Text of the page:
There is a common belief that patients presenting to emergency departments have more severe pain levels and functional limitations than those in general practice. The aim of this systematic review was to compare pain and disability levels of patients with acute low back pain presenting to general practice versus those presenting to emergency departments.
Electronic searches were conducted in MEDLINE, EMBASE and CINAHL from inception to February 2019. Observational studies including patients with acute non-specific low back pain presenting to emergency departments and/or general practice were eligible. Pain and/or disability scores expressed on a 0-100 scale were the primary outcomes. Risk of bias was evaluated using a validated tool for observational studies and the overall quality of evidence was assessed using GRADE. Meta-analysis using random effects and meta-regression were used to test for differences between the two settings.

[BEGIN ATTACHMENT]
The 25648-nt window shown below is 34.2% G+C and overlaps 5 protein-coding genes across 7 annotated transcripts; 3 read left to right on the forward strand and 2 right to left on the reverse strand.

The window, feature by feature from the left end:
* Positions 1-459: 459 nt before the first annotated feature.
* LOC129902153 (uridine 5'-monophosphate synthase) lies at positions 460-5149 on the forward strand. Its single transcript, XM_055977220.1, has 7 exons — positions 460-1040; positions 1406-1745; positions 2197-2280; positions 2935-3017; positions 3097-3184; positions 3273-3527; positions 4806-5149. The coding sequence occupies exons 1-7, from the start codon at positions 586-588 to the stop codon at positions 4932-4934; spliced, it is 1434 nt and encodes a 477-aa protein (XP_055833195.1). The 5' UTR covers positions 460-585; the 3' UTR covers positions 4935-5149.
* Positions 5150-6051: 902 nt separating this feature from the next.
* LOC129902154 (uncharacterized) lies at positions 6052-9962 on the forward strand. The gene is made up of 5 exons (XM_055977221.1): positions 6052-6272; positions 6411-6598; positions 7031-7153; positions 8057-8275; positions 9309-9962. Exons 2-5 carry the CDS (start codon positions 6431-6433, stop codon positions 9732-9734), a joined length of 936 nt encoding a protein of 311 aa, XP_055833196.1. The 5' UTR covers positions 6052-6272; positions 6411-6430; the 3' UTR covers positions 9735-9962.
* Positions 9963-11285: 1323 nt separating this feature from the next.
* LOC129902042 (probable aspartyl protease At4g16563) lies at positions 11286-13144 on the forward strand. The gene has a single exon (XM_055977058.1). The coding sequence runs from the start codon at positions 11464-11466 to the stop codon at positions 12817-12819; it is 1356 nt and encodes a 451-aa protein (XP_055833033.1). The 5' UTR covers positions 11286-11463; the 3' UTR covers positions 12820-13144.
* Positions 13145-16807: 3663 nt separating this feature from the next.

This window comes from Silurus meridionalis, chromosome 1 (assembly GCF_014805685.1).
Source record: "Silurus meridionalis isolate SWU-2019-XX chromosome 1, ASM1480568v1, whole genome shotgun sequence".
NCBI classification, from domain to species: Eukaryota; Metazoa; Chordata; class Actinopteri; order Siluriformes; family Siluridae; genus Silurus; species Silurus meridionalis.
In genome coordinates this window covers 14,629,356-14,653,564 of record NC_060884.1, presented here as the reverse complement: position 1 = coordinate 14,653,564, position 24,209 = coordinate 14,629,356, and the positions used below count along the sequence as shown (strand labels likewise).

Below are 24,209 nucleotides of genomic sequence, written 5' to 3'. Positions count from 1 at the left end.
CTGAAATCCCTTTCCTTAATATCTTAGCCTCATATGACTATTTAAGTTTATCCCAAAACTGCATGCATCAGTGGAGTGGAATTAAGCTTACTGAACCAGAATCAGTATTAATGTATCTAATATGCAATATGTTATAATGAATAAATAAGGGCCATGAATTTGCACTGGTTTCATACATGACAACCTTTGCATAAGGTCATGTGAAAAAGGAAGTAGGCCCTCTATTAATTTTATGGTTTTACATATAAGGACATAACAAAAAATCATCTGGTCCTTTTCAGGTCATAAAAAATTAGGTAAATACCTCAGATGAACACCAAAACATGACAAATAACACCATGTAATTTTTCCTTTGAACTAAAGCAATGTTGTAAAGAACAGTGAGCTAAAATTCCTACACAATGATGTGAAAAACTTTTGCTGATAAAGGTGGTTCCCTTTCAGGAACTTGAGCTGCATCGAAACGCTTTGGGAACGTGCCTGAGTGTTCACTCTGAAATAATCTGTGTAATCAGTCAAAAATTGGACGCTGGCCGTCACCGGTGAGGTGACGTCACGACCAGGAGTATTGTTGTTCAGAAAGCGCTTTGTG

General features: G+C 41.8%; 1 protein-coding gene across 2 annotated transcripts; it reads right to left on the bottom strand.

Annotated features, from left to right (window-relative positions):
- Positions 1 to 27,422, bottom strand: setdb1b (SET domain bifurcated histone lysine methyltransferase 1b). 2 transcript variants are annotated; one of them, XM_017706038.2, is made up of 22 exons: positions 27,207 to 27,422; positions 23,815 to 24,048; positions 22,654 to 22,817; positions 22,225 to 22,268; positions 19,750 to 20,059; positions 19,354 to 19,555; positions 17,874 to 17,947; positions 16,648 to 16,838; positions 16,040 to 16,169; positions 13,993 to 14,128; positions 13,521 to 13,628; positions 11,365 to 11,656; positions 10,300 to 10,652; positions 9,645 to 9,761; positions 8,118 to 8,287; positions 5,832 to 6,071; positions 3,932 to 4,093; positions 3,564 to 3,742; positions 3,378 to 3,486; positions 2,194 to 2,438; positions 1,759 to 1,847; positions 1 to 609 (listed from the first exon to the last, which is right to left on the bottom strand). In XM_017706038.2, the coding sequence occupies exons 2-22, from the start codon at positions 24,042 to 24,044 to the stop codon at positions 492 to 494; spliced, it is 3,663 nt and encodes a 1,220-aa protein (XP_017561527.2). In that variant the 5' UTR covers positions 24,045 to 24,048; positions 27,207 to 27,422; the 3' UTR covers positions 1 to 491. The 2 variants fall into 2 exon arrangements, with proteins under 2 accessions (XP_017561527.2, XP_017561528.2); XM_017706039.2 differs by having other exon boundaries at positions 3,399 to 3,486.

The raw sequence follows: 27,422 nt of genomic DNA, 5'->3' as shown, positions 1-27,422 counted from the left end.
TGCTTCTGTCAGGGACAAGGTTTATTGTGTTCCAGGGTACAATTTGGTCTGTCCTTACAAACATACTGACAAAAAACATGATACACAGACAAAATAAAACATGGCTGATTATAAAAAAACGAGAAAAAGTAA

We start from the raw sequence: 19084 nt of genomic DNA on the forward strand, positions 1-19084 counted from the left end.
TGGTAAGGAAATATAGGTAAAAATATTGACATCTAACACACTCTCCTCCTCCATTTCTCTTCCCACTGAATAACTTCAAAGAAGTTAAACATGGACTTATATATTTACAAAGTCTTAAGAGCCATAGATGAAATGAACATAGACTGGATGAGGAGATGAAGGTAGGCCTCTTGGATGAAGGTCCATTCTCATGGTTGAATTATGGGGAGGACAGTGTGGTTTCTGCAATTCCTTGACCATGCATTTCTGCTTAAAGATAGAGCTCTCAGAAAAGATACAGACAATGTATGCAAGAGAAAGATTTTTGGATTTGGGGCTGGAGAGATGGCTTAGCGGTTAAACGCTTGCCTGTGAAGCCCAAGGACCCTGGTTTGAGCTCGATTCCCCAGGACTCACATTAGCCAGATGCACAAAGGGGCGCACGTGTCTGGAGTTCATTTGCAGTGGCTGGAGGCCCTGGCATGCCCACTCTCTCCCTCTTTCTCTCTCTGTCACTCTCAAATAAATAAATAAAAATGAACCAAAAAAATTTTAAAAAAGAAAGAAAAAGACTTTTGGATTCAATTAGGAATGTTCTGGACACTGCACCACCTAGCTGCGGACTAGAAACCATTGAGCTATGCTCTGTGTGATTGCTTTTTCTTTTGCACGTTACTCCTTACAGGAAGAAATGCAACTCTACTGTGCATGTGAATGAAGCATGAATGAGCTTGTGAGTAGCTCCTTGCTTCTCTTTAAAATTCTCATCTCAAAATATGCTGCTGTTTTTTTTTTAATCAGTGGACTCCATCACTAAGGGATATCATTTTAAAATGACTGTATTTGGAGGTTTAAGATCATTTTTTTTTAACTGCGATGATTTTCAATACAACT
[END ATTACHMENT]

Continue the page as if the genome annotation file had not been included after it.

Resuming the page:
We included 12 records reporting results for 10 unique studies with a total of 6,999 participants from general practice (n = 6) and emergency departments (n = 4). There was low quality evidence (downgraded for indirectness and inconsistency) that patients presenting to emergency departments had higher pain scores than those in general practice with a mean difference of 17.3 points (95%CI: 8.8 to 25.9 on a 0-100 scale). Similarly, there was low quality evidence (downgraded for indirectness and inconsistency) that patients presenting to emergency departments had higher disability scores than those in general practice (mean difference: 21.7, 95%CI: 4.6 to 38.7 on a 0-100 scale).
Patients with acute non-specific low back pain presenting to emergency departments may report higher levels of pain and disability than those seen in general practice.
CRD42017076806.

© The Author(s) 2021. Published by Oxford University Press on behalf of the American Academy of Pain Medicine.